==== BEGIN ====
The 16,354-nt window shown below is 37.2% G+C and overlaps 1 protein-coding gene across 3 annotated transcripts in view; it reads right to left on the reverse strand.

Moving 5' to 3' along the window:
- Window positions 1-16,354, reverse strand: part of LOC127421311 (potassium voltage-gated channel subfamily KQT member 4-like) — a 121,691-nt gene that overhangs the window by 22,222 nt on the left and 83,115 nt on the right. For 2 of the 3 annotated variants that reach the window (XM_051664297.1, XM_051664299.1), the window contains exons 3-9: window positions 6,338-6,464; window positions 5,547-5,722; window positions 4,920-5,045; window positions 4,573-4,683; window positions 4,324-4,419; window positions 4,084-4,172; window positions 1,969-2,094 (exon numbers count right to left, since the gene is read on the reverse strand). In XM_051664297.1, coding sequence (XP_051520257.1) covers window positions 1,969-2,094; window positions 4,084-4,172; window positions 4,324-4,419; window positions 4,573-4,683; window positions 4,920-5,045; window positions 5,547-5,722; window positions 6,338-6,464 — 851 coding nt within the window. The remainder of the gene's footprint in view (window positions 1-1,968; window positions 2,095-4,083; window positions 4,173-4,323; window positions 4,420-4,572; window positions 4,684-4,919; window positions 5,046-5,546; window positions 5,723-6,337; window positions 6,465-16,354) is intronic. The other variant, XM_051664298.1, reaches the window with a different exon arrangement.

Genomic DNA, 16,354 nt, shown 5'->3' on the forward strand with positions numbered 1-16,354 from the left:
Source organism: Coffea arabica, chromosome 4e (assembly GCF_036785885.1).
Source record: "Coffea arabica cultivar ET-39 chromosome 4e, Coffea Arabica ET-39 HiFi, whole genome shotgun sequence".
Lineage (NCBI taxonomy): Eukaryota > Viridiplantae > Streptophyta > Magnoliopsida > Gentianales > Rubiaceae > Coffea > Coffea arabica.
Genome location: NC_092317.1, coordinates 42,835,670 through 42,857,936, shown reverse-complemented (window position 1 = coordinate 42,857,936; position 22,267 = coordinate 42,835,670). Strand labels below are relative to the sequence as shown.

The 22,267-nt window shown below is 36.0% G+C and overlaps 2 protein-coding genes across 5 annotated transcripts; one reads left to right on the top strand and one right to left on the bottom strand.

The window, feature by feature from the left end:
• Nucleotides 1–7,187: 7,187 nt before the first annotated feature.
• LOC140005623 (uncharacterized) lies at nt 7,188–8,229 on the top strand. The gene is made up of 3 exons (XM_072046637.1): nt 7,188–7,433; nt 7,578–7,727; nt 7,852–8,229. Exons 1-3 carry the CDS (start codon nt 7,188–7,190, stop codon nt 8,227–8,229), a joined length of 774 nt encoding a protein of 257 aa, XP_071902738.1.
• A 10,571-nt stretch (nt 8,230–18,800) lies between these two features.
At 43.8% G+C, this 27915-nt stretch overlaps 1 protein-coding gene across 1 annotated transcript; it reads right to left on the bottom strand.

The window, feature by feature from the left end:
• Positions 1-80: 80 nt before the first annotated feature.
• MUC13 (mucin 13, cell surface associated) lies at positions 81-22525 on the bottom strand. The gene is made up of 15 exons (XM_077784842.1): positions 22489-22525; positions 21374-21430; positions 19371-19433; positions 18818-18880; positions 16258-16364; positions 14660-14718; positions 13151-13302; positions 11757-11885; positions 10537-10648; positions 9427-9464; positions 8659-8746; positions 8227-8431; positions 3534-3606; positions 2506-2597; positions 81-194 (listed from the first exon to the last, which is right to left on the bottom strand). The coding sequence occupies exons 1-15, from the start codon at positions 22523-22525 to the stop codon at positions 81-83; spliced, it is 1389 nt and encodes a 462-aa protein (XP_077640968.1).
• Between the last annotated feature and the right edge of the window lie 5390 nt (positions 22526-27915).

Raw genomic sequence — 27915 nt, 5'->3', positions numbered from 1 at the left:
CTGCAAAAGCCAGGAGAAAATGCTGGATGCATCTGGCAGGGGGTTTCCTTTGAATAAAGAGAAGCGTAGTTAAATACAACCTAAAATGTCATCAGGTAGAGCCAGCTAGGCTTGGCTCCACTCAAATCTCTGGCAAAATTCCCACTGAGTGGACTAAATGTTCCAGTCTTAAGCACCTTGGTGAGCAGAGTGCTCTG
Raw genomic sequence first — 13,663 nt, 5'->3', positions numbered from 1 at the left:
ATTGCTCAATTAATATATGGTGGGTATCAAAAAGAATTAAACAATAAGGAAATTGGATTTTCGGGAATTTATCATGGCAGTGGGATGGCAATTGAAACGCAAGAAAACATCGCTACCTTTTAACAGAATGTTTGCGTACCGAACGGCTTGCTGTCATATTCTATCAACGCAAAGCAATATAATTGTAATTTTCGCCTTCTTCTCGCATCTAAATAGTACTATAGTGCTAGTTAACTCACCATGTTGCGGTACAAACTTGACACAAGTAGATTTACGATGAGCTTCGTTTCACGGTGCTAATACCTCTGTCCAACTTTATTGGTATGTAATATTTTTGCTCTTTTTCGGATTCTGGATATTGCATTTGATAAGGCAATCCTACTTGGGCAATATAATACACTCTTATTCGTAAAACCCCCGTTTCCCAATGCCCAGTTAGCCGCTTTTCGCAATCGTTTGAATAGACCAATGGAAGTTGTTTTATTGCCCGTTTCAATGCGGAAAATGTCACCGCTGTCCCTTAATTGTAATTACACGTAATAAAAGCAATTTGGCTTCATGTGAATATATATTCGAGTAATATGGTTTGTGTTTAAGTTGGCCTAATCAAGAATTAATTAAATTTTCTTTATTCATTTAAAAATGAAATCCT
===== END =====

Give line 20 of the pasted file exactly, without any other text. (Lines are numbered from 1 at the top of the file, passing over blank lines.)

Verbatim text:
CTGCAAAAGCCAGGAGAAAATGCTGGATGCATCTGGCAGGGGGTTTCCTTTGAATAAAGAGAAGCGTAGTTAAATACAACCTAAAATGTCATCAGGTAGAGCCAGCTAGGCTTGGCTCCACTCAAATCTCTGGCAAAATTCCCACTGAGTGGACTAAATGTTCCAGTCTTAAGCACCTTGGTGAGCAGAGTGCTCTG